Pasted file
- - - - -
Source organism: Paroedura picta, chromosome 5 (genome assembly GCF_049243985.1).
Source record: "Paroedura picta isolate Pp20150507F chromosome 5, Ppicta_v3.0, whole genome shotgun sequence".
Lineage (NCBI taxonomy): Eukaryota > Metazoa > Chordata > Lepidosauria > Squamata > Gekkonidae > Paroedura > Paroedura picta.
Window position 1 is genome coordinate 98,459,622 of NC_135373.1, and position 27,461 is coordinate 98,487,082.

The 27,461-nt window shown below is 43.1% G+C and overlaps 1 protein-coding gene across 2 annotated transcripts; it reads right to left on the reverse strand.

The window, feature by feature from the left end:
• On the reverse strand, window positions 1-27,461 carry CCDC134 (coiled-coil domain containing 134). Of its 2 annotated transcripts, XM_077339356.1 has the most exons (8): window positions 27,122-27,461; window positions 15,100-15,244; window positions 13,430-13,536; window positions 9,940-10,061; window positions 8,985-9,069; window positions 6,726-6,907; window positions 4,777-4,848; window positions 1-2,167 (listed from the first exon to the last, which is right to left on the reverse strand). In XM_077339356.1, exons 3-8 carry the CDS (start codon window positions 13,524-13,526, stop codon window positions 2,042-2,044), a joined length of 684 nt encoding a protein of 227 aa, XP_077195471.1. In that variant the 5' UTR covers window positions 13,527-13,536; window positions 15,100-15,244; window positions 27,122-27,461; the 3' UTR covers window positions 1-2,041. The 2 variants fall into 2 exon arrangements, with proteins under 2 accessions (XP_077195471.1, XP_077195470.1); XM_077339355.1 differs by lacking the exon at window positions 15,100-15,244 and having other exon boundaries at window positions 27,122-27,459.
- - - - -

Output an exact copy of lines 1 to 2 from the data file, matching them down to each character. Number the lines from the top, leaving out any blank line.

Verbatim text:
Source organism: Paroedura picta, chromosome 5 (genome assembly GCF_049243985.1).
Source record: "Paroedura picta isolate Pp20150507F chromosome 5, Ppicta_v3.0, whole genome shotgun sequence".